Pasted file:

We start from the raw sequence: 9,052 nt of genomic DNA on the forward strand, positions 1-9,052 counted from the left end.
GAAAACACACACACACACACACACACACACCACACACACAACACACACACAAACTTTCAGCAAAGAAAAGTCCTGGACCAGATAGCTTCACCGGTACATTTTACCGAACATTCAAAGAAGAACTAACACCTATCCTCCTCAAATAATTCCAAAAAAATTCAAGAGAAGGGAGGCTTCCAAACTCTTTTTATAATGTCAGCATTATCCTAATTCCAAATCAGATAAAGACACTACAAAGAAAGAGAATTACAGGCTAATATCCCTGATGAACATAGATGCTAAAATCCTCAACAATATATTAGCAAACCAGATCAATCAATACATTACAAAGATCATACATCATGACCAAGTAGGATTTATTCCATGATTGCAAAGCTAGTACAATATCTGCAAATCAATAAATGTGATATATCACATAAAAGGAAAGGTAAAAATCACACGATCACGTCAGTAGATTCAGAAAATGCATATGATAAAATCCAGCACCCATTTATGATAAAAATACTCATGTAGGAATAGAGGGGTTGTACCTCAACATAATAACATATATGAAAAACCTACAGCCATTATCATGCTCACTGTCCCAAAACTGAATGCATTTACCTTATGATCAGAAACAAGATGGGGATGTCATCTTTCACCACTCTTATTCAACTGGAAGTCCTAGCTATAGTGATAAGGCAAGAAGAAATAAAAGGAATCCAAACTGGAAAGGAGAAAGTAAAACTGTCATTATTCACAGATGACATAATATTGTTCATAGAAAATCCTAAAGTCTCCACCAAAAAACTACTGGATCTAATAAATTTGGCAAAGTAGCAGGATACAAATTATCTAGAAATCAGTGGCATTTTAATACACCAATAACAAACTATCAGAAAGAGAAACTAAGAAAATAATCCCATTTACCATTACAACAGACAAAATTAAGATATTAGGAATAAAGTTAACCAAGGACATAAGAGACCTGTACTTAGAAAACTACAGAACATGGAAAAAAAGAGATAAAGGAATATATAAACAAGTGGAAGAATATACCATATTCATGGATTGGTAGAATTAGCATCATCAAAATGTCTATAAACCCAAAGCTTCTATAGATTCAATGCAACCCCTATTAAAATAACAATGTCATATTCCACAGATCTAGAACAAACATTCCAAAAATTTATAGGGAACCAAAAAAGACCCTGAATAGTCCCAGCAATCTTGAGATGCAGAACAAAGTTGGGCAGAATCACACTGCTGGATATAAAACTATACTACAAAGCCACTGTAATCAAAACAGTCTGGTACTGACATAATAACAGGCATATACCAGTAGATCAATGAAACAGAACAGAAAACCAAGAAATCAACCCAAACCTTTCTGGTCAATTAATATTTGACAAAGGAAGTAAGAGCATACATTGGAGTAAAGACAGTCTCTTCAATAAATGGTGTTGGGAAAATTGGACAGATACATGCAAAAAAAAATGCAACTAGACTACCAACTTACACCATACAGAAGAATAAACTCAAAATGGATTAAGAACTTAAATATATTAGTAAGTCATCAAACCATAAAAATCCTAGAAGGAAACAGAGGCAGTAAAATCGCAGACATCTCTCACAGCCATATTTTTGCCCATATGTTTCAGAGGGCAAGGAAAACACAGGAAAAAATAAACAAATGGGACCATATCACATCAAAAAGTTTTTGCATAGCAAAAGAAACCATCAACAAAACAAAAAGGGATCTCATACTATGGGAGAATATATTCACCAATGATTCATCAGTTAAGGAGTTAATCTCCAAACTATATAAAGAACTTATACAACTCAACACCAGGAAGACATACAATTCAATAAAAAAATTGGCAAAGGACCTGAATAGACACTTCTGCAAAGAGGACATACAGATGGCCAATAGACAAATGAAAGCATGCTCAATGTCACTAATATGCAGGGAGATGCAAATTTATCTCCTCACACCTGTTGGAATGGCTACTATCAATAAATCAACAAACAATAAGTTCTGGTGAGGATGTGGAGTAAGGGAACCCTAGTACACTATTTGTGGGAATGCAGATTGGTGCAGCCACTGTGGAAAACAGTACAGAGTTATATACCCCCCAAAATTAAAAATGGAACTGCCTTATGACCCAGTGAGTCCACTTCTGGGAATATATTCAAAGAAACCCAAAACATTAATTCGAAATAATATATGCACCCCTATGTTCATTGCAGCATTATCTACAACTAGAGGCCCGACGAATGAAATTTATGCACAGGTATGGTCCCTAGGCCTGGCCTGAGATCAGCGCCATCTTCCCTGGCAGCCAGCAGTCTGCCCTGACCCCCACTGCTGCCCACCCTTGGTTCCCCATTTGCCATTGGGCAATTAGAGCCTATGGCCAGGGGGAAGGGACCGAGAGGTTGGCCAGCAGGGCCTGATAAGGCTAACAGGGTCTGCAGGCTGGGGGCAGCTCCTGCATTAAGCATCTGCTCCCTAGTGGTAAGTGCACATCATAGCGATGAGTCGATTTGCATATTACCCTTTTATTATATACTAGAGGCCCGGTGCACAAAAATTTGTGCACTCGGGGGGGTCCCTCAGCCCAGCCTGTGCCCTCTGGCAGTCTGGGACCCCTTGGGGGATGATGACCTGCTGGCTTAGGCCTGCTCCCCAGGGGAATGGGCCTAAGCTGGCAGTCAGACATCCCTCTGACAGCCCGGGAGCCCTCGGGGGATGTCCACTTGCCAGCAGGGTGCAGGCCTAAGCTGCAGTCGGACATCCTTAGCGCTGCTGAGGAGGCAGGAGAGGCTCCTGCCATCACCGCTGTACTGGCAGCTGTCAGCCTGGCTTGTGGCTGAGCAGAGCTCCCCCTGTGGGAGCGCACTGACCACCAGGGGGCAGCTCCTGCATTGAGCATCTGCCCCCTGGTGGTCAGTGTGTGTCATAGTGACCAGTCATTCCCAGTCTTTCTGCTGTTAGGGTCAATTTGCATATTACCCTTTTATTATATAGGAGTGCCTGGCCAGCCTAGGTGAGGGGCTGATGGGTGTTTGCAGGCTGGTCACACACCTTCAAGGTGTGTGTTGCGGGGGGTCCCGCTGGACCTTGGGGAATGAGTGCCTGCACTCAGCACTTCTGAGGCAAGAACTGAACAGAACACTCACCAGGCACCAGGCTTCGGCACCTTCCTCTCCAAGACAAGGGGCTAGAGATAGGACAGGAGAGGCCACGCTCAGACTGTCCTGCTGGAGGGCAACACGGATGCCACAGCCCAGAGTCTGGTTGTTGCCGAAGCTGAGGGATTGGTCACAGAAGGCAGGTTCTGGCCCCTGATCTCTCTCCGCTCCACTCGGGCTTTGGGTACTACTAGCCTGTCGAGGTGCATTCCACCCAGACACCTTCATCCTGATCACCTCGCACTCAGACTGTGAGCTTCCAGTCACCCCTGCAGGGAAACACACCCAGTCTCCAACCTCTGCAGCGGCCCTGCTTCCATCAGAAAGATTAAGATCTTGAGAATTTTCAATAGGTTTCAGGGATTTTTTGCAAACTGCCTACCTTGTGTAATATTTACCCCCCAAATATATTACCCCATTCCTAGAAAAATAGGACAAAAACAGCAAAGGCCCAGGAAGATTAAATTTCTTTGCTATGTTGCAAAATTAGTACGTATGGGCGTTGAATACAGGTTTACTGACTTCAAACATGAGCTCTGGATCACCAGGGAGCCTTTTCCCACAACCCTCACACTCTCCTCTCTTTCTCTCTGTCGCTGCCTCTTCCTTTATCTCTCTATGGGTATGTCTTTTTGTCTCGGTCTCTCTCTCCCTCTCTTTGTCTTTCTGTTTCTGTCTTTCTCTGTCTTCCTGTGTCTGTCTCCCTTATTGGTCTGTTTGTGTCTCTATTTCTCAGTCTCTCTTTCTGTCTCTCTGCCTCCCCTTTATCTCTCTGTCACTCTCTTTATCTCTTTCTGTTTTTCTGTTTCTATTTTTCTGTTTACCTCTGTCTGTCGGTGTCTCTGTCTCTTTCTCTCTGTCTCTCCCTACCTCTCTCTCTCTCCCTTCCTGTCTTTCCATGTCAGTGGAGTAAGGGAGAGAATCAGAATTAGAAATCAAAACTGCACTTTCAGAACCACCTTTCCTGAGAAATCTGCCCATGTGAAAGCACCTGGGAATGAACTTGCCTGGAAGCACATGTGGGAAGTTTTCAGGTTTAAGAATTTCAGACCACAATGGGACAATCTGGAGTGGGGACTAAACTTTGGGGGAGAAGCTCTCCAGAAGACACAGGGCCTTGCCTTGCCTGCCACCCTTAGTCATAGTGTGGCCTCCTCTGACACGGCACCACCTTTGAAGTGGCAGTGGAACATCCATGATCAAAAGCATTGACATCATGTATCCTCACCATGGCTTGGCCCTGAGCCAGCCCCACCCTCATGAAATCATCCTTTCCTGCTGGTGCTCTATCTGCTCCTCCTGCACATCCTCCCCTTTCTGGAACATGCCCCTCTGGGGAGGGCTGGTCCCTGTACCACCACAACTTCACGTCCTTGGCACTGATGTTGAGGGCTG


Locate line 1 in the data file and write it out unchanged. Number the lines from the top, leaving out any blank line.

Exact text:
We start from the raw sequence: 9,052 nt of genomic DNA on the forward strand, positions 1-9,052 counted from the left end.